An introduction to cataract surgery
A cataract is the last stage of the natural ageing process that affects the lens in the eye. When we are young, the lens is transparent and quite pliable, so it can change shape to help us focus to see things clearly in the distance as well as up close, such as for reading and using mobile phones and tablets. As we get older, the lens becomes less flexible, so although we can still see clearly in the distance, it becomes harder to see things up close. This is called Presbyopia, and reading glasses help to see things close up. The lens is still clear and transparent at this stage. A few years later, the lens starts to become fatter, and changes the vision for distance as well, and many people who never needed glasses or lenses for distance such as for driving or watching TV find that they need bifocals or varifocals. However, with glasses, the vision is still clear. Finally, the lens becomes yellowed and opaque and this is when it becomes a cataract. The vision becomes dull and hazy, and glasses do not help as much as they used to. Your optician may then advise you to consider cataract surgery to regain clear vision.
Follow this link to watch a short video about cataracts, cataract surgery and aftercare https://youtu.be/UNzz55RARdc
My Hindi/Urdu video about cataracts, cataract surgery and aftercare is here https://youtu.be/XQQv8M3KZEo
What can I expect after cataract surgery?
Vision is usually brighter, crisper and clearer, with better colour perception. In many cases I can select a lens implant that gives you clear distance unaided vision, which means that you won’t need to depend on glasses or contact lenses for distance vision so much. Depending on the outcome you choose, your spectacle/contact lens dependence can be reduced with a lens implant to correct for distance and near vision.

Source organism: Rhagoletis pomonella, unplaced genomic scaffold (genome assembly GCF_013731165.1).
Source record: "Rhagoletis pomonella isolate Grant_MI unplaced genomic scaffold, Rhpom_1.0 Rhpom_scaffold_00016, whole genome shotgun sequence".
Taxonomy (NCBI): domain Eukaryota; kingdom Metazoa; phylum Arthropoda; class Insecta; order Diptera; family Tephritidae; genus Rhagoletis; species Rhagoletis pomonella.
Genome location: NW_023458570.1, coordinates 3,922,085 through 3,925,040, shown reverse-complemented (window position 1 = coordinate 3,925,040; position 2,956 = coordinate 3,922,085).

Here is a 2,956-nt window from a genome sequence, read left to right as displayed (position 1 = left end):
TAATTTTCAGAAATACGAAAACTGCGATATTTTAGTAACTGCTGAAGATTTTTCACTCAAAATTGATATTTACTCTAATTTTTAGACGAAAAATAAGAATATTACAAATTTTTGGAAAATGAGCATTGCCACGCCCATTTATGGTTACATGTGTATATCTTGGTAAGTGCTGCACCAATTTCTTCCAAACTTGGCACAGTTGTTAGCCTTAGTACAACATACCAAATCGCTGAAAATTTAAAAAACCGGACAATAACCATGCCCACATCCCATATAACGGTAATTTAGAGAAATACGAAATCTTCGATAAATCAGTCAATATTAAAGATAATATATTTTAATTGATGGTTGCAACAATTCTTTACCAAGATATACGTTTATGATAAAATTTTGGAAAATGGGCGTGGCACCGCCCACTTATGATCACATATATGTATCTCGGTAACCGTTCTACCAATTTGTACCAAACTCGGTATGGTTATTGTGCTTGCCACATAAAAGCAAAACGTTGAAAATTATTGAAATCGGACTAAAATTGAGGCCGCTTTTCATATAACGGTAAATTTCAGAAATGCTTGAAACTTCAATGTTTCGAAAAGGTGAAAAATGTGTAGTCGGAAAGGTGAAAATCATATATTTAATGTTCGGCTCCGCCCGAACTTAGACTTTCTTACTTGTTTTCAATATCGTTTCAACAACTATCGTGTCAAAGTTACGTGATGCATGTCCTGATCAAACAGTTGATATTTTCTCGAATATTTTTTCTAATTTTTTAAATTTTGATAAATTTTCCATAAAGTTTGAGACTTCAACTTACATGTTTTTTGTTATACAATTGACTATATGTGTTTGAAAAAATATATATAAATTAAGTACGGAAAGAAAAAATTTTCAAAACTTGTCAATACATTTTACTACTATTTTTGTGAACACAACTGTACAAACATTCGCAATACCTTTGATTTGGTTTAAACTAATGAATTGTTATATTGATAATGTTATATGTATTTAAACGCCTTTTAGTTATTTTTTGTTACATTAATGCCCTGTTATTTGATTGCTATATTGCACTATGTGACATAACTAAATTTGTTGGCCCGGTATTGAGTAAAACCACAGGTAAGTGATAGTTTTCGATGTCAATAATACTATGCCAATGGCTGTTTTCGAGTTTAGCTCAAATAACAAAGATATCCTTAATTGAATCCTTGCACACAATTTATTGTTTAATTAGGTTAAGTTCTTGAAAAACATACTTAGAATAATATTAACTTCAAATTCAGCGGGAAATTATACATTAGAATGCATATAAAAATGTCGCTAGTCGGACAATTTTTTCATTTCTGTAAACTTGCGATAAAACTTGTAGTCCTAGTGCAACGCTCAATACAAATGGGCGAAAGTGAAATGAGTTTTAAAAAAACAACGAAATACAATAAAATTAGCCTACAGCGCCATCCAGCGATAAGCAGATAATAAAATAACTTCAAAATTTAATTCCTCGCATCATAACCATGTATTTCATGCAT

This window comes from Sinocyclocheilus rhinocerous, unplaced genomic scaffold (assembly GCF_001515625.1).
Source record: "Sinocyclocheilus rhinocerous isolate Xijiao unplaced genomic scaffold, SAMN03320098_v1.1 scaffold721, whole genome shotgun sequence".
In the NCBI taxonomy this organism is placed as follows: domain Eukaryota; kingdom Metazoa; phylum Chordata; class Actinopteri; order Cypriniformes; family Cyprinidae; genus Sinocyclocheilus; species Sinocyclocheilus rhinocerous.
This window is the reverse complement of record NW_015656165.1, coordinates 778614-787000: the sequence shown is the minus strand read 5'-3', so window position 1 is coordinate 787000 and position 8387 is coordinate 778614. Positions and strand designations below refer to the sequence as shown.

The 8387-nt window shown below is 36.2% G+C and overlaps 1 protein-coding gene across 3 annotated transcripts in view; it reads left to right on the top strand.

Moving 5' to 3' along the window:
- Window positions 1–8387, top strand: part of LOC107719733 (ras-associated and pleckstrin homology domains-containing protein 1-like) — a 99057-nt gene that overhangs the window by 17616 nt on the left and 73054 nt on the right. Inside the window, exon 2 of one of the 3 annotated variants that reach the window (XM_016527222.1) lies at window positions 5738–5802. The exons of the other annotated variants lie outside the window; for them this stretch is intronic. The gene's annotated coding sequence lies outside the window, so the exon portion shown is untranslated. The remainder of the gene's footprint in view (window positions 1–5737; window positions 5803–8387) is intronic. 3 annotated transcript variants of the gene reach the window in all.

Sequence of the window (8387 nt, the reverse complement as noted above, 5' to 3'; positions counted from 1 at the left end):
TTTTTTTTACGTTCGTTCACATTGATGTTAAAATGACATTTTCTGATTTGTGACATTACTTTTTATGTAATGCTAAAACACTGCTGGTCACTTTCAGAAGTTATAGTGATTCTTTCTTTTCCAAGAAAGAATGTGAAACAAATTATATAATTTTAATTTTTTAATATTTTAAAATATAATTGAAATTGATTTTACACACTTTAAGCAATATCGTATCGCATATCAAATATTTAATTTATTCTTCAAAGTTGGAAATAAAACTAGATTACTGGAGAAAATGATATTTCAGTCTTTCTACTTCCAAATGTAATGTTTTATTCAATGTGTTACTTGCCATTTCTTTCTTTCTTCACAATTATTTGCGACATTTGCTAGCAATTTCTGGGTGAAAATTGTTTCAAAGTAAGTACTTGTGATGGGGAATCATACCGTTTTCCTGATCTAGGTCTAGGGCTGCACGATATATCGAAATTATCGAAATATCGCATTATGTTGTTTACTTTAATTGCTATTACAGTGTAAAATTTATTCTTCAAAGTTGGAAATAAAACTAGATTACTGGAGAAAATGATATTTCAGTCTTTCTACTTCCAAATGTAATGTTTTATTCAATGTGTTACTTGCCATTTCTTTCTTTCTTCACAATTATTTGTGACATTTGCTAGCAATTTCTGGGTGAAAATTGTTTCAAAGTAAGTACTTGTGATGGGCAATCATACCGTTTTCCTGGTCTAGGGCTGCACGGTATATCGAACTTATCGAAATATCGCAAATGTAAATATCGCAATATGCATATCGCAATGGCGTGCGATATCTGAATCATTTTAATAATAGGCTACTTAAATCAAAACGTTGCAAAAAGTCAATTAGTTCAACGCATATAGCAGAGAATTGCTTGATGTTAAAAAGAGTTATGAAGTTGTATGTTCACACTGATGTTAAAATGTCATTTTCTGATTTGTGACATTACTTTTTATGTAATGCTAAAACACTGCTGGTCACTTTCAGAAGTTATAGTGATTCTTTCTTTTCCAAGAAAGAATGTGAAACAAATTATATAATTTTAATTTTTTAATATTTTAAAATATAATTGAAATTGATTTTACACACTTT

Do I have to have cataract surgery?
Just having a cataract doesn’t mean you need to have surgery straight away. The right time for you to think about going ahead with your cataract operation is when you feel your vision is affecting your quality of life. I usually ask if you are having difficulty seeing the TV screen clearly or reading subtitles, struggling to recognise bus numbers or people’s faces until they are really close, reading small print unless the lighting is really bright. You may have noticed that your glasses aren’t giving you clear vision, and your optician has said that they can’t improve with a new prescription, you have hazy vision, to it is difficult to see clearly when you are driving.
Questions I usually ask
· Are you having difficulty seeing the TV screen clearly or reading subtitles?
· Are you struggling to recognize bus numbers or people’s faces until they are really close?
· Is it difficult reading small print unless the lighting is really bright?
· Do you feel that your glasses aren’t giving you clear vision, and your optician has said that
they can’t improve with a new prescription?
· Do you have hazy vision?
· Is it difficult to see clearly when you are driving?
· Do you have glare with night driving or in bright lights (such as supermarket lighting)?
· Are you having difficulty reading music?
· Is your vision affecting your work?
· Do have a particular hobby or interest that your vision is affecting?